ONCE UPON A TIME, beginning in the late 1870s, inmates at the Minnesota Correctional Facility, Stillwater, built agricultural equipment. Through the years they crafted threshing machines, hay rakes, barge wagons, manure spreaders and more.
This proved news to me. But Randy noted that as we followed a tractor pulling a gravity box along LeSueur County Road 13 on Sunday afternoon. He pegged the wagon as 1970s vintage prisoner made.
Online research confirmed Randy’s claim in articles published in Farm Collector magazine. According to those stories, prisoners built ag equipment until 2006.
Today inmates within Minnesota’s correctional system—including right here in my community of Faribault—produce products through the prison system’s MINNCOR Industries. Those range from residential and office furniture to clothing to printed materials to cabinetry and more.
When I visit my local library, I can sit on inmate built easy chairs or loveseats, some upholstered in knock-knock joke fabric with this favorite prisoner joke:
How do prisoners make phone calls?
With cell phones.
Much has changed since the days of building manure spreaders…and gravity boxes
as time passes in the rearview mirror of prison life.
© Copyright 2017 Audrey Kletscher Helbling
I remember the chairs from an earlier post but the farm equipment is a new one. That must have been quite an endeavor and I can not imagine all of the equipment needed to produce those. I would imagine that chairs and furniture would be easier. 🙂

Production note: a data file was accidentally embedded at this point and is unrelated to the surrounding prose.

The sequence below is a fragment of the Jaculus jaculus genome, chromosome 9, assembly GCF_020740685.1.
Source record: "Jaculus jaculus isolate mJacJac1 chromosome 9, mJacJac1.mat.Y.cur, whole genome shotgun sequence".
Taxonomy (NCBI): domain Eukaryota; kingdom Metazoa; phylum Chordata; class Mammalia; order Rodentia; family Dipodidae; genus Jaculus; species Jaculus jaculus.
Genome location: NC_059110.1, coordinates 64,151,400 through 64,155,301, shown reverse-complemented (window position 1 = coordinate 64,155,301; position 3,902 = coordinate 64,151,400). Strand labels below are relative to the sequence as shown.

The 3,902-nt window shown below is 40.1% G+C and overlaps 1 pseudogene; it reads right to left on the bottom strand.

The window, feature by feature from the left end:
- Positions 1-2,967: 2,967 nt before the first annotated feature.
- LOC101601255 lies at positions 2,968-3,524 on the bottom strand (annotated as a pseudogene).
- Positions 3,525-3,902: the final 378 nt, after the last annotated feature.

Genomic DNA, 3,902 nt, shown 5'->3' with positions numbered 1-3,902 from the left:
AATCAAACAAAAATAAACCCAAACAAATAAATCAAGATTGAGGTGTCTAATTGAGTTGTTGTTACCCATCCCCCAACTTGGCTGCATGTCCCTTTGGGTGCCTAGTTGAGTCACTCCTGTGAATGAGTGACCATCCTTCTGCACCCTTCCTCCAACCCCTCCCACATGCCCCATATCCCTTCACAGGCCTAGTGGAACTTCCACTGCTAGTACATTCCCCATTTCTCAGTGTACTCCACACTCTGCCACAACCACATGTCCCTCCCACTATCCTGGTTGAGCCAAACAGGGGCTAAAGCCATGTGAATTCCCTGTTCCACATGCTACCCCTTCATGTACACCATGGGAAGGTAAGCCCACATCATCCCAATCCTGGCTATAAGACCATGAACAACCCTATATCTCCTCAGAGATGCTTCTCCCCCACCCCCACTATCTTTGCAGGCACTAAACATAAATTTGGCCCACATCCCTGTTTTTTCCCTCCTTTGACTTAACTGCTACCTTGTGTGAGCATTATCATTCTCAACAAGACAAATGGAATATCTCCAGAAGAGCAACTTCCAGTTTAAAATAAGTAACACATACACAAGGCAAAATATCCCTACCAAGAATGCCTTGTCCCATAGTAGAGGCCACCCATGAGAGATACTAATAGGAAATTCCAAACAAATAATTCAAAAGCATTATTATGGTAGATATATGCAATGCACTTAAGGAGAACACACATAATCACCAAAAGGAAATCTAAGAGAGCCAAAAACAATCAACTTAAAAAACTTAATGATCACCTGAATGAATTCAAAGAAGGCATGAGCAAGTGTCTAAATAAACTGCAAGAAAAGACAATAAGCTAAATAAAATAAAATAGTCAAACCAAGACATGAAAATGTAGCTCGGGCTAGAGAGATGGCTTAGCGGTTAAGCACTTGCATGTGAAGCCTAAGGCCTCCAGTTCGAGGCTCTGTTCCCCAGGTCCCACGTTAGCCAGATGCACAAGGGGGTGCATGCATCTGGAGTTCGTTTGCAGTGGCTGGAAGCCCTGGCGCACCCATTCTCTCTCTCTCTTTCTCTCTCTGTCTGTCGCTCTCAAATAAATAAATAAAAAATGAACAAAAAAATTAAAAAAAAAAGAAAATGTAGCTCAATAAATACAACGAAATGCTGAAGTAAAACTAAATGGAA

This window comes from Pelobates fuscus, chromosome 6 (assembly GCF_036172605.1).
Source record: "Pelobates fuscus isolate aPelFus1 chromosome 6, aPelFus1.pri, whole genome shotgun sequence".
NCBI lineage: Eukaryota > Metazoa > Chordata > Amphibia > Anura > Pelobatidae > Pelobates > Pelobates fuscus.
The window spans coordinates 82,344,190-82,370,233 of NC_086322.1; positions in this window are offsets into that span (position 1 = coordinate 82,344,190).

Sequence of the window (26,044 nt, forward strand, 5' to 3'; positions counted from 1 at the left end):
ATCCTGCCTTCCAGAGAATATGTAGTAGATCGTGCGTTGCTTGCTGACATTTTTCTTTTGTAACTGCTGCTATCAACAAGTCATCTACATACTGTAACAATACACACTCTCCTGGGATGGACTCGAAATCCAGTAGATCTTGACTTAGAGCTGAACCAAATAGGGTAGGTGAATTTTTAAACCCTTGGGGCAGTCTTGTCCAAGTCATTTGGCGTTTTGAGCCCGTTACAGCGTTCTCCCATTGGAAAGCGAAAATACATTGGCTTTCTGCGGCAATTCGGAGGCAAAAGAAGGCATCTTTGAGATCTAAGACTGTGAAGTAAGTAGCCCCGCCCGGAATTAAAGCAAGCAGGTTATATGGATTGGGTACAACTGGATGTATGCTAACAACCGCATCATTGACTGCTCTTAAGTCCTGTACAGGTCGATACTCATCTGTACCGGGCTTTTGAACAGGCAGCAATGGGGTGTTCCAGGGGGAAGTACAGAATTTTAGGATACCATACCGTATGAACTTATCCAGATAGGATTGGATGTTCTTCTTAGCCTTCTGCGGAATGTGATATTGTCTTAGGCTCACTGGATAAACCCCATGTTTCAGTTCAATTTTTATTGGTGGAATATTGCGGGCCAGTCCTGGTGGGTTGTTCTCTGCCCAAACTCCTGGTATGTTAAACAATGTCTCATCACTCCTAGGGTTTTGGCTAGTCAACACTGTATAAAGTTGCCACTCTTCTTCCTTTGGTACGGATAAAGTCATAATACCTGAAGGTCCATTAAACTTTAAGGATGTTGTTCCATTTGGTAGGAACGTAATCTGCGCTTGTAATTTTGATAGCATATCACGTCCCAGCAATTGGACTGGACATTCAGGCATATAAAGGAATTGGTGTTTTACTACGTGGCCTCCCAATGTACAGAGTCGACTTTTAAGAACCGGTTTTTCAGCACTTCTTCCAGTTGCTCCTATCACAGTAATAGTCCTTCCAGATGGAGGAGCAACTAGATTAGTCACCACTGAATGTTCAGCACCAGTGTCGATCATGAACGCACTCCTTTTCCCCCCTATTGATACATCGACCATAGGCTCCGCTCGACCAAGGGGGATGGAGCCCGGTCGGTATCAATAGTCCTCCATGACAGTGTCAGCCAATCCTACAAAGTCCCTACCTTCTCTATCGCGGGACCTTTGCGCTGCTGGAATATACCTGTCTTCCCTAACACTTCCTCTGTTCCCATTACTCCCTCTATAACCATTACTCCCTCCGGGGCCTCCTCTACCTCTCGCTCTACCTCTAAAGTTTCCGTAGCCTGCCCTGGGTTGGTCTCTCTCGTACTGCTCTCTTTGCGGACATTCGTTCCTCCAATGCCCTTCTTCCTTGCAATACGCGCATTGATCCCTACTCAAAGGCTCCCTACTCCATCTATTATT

I would agree with that assessment of woodworking being easier than building farm machinery.
There was a blue jean factory in Oregon for a while that made, I think they were called, “Prison Blues”, really made by inmates in prison.
Oh, that’s a fantastic name, Prison Blues. A creative mind working there.
They were quite a popular brand at one time.
I had no idea. Now I just learned something new about prisons.
I remember your post on the furniture made in prison, but this is quite interesting about ag equipment. I suppose the farm implement and equipment industry became very saturated or maybe cost of steel has gotten too high to keep production up.
I believe the cost was the determining factor as the articles I read stated making ag equipment was no longer profitable.
This is interesting Audrey. I guess I knew prisoner’s made products but didn’t really know what kind.
My interest in the new library furniture led me to the MINNCOR website to learn about current prison employment.
Hello, as long time followers of your blog we arrived this day 10-25-17 in Faribault from Omaha Ne via New Ulm. What sites should be seen while we’re here?
Welcome, Connie and Mike from Omaha! We’re happy to have you here in southeastern Minnesota, specifically Faribault.
Please check your email for a lengthy list of recommended places to visit/sites to see in Faribault. Enjoy!
–I really love the idea of prisoners utilizing their skills.
It’s better than sitting in nothingness.
Thank you, as always, for educating me. xx
“Sitting in nothingness” would seem a waste.
Oh wow I had no idea. Sure gives them something to do and I’d suspect a sense of accomplishment
I had no idea either, until the husband clued me into the past making of ag equipment.